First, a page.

Did anybody else notice hurricane season ended? As of midnight, November 30th.
I missed the celebration at Finn’s (though I’m typing this there), but I did mark the occasion with a humble flip of the calendar page. Actually, to tell you truth, I breathed a quiet, private sigh of relief as soon as September was over. See, everything bad happens in September, at least for me – relationships end, jobs fall apart, disasters strike. I know Katrina and the Flood happened at the end of August, but that’s close enough for me. While I’m sure my belief in the inherent horribleness of the month in between August and October is just coincidence, superstition, and self-fulfilling prophecy, it is true that no major hurricane has ever hit
So I wiped the sweat off my inner brow once October rolled into town, and I imagine a lot of other people did too, though nobody talked about it because, I suspect, we didn’t want to jinx it. Now that hurricane season is officially over, though, I think it’s time to mention what happened to the Big Easy this hurricane season, namely…
Nothing. Nada. Zip, zilch, zero. Not a hurricane landfall, not a tropical storm. Not a single evacuation when we had been told to expect six or seven. Not even a scare, those times when we start watching the weather with one eye as we go about our business, not evacuating but tracking a storm in the Gulf. Nothing happened.
I think it’s important to point this out because I’m tired of people (and you know the kind of people I mean) acting like we’re crazy or foolish or both for wanting to live in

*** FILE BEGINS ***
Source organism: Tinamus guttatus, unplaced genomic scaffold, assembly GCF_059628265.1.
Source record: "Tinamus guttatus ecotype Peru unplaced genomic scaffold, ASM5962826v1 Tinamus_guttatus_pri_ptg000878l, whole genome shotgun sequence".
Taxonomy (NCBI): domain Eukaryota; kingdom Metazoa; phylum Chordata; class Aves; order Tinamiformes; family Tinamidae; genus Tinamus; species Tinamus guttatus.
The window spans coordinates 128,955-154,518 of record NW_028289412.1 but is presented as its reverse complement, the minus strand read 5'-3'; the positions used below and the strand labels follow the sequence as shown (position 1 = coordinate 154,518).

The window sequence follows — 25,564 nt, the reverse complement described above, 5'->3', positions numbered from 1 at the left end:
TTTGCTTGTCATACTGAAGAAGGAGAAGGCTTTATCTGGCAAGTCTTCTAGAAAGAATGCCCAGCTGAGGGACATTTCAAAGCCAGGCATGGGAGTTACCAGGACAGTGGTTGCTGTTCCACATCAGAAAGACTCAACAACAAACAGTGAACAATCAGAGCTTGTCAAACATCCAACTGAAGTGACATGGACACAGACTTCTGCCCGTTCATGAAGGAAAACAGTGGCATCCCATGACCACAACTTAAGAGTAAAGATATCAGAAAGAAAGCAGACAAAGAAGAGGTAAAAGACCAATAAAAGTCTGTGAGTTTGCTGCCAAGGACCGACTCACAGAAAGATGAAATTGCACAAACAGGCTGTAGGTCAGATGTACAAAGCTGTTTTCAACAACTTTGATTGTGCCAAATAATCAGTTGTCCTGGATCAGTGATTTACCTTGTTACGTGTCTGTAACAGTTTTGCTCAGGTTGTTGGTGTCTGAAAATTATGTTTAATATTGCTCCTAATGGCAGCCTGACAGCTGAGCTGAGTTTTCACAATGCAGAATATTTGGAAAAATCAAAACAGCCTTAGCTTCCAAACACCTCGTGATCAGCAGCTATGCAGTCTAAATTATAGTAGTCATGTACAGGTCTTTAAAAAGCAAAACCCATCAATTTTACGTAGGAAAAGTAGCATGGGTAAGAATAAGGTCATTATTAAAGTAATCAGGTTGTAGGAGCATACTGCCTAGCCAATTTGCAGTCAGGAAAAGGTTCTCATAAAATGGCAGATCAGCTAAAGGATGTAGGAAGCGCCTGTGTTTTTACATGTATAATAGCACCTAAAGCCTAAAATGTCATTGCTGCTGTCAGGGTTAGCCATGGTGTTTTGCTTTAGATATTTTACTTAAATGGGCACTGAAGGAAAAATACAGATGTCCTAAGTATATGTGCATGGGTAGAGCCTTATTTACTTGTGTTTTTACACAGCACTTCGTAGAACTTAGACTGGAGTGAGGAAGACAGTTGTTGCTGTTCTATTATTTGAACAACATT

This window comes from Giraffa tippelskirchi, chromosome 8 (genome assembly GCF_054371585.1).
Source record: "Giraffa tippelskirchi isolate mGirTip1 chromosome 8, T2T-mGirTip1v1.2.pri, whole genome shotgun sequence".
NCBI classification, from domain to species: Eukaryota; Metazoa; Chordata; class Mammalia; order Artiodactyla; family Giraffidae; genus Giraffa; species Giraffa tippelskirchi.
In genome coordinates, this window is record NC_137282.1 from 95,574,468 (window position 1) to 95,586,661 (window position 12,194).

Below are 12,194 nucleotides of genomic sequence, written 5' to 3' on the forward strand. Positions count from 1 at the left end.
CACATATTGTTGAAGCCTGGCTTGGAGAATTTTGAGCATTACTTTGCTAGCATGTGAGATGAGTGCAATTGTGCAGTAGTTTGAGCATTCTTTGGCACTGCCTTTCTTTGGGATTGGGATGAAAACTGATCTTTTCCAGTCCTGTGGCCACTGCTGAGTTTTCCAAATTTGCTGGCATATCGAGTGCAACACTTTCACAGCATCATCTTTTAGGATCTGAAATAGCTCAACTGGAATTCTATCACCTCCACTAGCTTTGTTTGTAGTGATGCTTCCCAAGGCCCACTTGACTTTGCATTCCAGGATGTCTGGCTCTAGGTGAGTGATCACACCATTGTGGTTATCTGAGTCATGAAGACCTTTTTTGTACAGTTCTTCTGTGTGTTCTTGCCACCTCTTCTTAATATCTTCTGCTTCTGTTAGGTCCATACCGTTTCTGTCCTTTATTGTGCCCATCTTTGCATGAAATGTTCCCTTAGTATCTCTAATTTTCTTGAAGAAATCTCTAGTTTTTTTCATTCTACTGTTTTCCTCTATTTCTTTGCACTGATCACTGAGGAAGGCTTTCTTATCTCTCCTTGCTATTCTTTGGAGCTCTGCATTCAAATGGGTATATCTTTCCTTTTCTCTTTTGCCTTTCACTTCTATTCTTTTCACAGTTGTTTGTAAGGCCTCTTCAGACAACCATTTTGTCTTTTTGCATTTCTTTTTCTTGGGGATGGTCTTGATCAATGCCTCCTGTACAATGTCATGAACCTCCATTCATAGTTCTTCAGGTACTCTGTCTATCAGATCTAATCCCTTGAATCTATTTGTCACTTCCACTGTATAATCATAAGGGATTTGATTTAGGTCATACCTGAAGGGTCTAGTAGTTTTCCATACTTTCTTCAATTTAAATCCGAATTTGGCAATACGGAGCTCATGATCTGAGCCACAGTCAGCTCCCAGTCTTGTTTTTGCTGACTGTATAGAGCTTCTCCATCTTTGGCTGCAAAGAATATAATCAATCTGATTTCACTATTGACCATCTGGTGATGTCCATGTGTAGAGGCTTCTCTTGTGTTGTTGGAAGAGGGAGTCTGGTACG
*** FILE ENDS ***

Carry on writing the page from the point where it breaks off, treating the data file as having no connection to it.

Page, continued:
First off, not necessarily. The real damage to
More importantly, as this last hurricane season did a little teeny bit to demonstrate, the odds of another Katrina and subsequent Flood coming any time soon are, well, nothing you would want to bet real money on.
My home is 80 years old and never flooded or suffered significant hurricane damage; I know because they have to tell you that kind of thing when you buy a house. Not only that, but Katrina is classified as a hundred-year storm. If we go another 80 or 100 years, not only will I not be living in my house anymore, I’ll be dead. We all will be. So I’m not sweating it.
Remember the movie version of “The World According to Garp,” when the plane crashed into a house and Garp bought it because what were the chances of that ever happening again? Just call me D. S. Garp. (That’d be Dale Steven, though the S. could stand for Smart or Sad or even Sexy if you want.) What looks crazy to everyone else seems imminently sensible to me.
Could I be wrong? Sure, it’s within the realm of possibility. But if anyone wants to put money on it, I’ll take the bet.